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WPGM Recommends: CALLmeKAT – Hidden Waters (EP Review)

call me kat hidden waters
Six years ago, a personal singing visit from CALLmeKAT’s Katherine Ottosen would have the been the perfect cure for a neurotic person’s insomnia. Her delicate and dreamy lullabies provided an effortless entrance to a sparkling utopian paradise with limitless magic and guided into the adventure by the retro robot Johnny No.5 from the Short Circuit movies.

Like in the album cover for Fall Down, the Copenhagen conjurer turned musical conventions upside down with her digital explorations and fanaticism with The Cure. In 2015 though, she is more likely to be present in a Sunday morning Pentecostal church service, with a transition into gospel-folk-blues jazz with psychedelic pop tendencies on the cards, heard on new EP Hidden Waters. Although fans of her antecedent nostalgic experimental synth pop from her first album shouldn’t be too surprised or disheartened.

Her love for the electric organ and optigan sounds has always been present in her creations including, in her seductive covers of “Toxic” and “Love Cats”, as well as subtle elements of electric guitar and brass on “Sweet You” but in those cases, it was dominated by unpredictable and experimental quirks of sparkly keyboard effects (including appropriate imitations of cat squeals) from her beloved old casio keyboard collection, improvisational D-I-Y kitchen instruments, the occasional atmospheric noise of birds (“Bug In A Web”) and a trip-hop bass. She also seems to have misplaced the unique charm of adding monophonic fuzziness that made it sound not only unpretentious and personal but nostalgic like an AK Momo record and as if it was discovered in the cobwebbed corner of a basement during a cleaning day.

The title track of the new EP “Hidden Waters” is intriguing for it’s a multiple set of musical directions. In some ways, it loses the home-made quality and introduces a more commercial side to her music which could propel her from Wikipedia absentee to a UK playlister. This is due to its over-simplistic and bubbly chorus which is reminiscent of compatriot MO’s “I Don’t Wanna Dance” and contains a contemporary indie rock drum beat. Yet the basis of the song is commanded by her old-fashioned electric organ and common CALLmeKAT instruments such as the xylophone and shaking percussion.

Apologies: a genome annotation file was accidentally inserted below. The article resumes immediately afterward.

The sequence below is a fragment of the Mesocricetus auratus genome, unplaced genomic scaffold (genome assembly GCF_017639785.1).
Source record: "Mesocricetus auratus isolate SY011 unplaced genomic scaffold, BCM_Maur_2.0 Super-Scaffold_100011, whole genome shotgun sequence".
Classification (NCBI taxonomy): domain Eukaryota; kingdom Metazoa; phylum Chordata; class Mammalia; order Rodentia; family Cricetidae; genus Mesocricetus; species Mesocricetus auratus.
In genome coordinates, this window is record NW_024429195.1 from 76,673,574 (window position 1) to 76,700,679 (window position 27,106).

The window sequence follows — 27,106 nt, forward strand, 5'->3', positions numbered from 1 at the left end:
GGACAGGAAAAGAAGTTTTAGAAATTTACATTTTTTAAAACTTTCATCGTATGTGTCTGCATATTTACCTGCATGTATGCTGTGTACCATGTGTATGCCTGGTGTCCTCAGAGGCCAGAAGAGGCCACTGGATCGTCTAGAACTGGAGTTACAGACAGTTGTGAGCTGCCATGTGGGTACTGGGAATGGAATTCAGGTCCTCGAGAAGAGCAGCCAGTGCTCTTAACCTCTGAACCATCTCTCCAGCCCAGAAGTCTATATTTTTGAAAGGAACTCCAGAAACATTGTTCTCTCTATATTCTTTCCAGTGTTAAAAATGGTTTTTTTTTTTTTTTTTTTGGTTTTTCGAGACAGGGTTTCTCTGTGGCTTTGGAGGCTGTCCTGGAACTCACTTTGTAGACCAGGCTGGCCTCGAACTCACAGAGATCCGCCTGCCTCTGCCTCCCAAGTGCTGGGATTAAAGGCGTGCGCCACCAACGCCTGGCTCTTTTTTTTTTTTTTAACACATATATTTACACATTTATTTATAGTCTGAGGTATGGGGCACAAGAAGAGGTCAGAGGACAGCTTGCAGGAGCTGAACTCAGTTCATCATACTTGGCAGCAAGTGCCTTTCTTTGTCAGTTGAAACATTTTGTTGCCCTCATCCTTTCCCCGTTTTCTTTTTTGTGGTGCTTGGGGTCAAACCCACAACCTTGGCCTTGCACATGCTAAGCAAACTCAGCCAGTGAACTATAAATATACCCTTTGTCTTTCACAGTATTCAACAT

What’s all the more intriguing is that it opens the door to a new jollier side to her compositions and a sophisticated lean towards heady progressive psychedelic pop. The latter observation is exemplified more completely by the free-spirited jamming of “Rolling Interlude”, which keeps with Ottosen’s love and accuracy of authentic pastimes and sounds as if it’s borrowed from a Yes, Pink Floyd or early Genesis album. The stumping blues and happier spirit on “Rolling” sounds like a Black Keys record made by the hedonistic Swede Miss Li, whilst also potentially attracting a new whisky-drenched audience.

Many fans and critics admired the broken, introspective and tender beauty of her voice on her debut which nodded towards Hanne Hukkelberg, Anja Garbarek and Suzanne Vega and occasionally become disorientated and haunted. Unfortunately, that side to her personality is now lost as now it’s grown into a stronger and more confident pitch a kin to Imelda May and an Americanized-Susanne Sundfor to accompany her new direction.

The closest hope we have to hearing the old voice is in “Cold Summer” which reintroduces her soft, paper-thin, soul-searching and breezy tone in a consistent pitch and also feels like she is speaking introspectively on an epic journey through an empty desert with a Jazz pianist. Yet it’s still a tad over-produced and displays a folk-flavoured accent. The EP is complete with a religious folk ballad called “Stranger” that included the lyrics, “holy man, holy priest“, which confirms that she is born again in her new genre.

Purchase CALLmeKAT’s Hidden Waters EP on iTunes here.

Words by Matt Hobbs

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